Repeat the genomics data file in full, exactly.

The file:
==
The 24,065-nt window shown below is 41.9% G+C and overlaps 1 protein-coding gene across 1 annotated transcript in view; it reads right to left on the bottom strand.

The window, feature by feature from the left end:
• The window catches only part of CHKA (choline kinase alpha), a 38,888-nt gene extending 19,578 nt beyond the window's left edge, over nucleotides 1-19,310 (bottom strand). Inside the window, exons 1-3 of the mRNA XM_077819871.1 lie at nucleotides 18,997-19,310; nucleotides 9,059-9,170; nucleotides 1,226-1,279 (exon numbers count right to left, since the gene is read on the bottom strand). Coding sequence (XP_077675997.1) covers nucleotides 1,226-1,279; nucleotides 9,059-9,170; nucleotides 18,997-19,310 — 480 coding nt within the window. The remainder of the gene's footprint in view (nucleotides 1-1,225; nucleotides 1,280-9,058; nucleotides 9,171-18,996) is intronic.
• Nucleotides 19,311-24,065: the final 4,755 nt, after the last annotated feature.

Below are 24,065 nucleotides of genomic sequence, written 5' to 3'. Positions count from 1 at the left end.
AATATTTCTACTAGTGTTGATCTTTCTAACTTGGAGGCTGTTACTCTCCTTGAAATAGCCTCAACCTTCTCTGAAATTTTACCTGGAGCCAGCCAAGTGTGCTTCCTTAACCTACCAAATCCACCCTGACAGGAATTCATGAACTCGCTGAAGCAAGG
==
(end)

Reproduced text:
The 24,065-nt window shown below is 41.9% G+C and overlaps 1 protein-coding gene across 1 annotated transcript in view; it reads right to left on the bottom strand.

The window, feature by feature from the left end:
• The window catches only part of CHKA (choline kinase alpha), a 38,888-nt gene extending 19,578 nt beyond the window's left edge, over nucleotides 1-19,310 (bottom strand). Inside the window, exons 1-3 of the mRNA XM_077819871.1 lie at nucleotides 18,997-19,310; nucleotides 9,059-9,170; nucleotides 1,226-1,279 (exon numbers count right to left, since the gene is read on the bottom strand). Coding sequence (XP_077675997.1) covers nucleotides 1,226-1,279; nucleotides 9,059-9,170; nucleotides 18,997-19,310 — 480 coding nt within the window. The remainder of the gene's footprint in view (nucleotides 1-1,225; nucleotides 1,280-9,058; nucleotides 9,171-18,996) is intronic.
• Nucleotides 19,311-24,065: the final 4,755 nt, after the last annotated feature.

Below are 24,065 nucleotides of genomic sequence, written 5' to 3'. Positions count from 1 at the left end.
AATATTTCTACTAGTGTTGATCTTTCTAACTTGGAGGCTGTTACTCTCCTTGAAATAGCCTCAACCTTCTCTGAAATTTTACCTGGAGCCAGCCAAGTGTGCTTCCTTAACCTACCAAATCCACCCTGACAGGAATTCATGAACTCGCTGAAGCAAGG